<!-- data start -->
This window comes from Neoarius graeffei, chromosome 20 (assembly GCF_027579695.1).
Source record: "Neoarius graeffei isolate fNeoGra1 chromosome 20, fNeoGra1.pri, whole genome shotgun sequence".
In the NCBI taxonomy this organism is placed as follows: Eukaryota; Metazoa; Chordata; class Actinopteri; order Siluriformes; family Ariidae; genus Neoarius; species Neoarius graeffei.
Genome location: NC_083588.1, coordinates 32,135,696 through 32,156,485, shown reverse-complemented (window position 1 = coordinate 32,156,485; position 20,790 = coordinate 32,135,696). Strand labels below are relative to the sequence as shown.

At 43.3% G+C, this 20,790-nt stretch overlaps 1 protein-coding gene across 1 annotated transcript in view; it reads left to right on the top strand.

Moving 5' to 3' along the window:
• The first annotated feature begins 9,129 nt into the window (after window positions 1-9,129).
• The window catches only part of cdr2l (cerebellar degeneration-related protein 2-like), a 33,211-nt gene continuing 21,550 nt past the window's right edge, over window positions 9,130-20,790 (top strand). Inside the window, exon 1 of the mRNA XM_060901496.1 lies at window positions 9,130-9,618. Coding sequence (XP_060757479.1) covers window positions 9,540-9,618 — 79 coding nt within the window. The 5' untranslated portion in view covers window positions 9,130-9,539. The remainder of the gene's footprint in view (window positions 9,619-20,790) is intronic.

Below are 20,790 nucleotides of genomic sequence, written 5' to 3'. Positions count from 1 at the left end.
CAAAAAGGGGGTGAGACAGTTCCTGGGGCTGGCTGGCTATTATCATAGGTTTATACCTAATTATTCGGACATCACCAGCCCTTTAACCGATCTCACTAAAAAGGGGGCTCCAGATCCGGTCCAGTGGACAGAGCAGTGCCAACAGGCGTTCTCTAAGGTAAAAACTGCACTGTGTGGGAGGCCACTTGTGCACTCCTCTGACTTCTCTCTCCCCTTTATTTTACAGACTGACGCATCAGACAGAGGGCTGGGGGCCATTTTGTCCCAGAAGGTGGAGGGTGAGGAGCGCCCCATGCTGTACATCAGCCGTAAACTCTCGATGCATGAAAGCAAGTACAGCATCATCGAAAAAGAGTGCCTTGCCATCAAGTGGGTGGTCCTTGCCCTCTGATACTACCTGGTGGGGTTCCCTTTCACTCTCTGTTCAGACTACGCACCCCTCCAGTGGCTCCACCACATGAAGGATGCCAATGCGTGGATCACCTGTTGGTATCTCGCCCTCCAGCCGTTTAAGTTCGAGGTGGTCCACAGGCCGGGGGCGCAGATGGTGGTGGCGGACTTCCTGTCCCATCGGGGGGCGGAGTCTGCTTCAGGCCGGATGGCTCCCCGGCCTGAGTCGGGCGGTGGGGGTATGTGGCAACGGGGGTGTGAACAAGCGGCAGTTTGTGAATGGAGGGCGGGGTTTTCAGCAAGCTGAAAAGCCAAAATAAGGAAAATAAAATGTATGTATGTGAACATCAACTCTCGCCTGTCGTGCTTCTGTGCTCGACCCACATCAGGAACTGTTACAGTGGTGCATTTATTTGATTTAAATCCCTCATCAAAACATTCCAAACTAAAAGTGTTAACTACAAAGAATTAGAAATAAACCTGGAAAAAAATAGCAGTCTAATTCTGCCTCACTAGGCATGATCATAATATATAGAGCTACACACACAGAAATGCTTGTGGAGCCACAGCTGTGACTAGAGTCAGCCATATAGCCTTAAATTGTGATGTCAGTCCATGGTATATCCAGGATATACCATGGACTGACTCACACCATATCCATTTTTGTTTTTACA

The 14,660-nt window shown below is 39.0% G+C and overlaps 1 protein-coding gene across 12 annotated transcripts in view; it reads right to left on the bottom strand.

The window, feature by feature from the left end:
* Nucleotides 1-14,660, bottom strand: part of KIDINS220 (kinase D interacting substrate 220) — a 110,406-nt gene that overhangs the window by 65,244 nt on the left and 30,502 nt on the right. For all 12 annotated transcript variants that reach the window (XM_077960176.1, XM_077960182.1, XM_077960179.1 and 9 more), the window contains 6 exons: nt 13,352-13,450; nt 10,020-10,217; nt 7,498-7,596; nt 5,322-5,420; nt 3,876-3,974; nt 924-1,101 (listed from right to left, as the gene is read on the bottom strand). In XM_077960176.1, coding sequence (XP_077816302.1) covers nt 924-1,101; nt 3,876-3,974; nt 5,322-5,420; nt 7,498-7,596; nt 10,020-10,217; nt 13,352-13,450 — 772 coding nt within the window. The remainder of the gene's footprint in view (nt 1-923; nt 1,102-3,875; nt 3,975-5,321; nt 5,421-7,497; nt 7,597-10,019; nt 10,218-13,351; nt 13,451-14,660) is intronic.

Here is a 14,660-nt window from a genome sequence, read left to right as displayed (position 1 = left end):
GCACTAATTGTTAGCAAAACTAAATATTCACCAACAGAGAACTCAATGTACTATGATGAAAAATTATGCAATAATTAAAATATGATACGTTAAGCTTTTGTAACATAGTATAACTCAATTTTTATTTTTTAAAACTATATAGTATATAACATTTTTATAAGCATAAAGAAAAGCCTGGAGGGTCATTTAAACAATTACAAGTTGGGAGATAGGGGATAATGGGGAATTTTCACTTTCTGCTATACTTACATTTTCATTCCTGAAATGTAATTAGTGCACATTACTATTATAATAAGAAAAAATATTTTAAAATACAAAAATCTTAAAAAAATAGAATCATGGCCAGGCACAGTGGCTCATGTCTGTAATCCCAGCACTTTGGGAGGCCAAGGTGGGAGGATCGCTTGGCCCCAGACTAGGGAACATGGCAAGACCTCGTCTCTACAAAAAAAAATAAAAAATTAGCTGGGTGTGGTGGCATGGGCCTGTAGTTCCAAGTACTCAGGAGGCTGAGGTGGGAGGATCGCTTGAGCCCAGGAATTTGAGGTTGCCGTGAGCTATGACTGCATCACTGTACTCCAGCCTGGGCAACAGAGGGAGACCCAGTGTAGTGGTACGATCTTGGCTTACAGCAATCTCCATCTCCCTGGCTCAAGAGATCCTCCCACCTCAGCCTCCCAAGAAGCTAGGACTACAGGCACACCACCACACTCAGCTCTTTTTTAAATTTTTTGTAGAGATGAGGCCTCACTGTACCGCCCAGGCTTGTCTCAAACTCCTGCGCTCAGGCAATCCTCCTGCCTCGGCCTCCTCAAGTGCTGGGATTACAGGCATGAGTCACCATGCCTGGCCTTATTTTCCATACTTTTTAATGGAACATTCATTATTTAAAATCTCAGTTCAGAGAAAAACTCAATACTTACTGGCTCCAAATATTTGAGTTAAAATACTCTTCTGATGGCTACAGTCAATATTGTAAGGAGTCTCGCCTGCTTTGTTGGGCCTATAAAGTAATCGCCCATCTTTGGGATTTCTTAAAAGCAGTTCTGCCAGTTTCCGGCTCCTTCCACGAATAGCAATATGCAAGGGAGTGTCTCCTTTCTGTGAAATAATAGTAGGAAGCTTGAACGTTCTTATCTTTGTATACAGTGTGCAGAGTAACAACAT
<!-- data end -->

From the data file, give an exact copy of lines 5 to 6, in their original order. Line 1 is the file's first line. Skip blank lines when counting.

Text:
At 43.3% G+C, this 20,790-nt stretch overlaps 1 protein-coding gene across 1 annotated transcript in view; it reads left to right on the top strand.

Moving 5' to 3' along the window: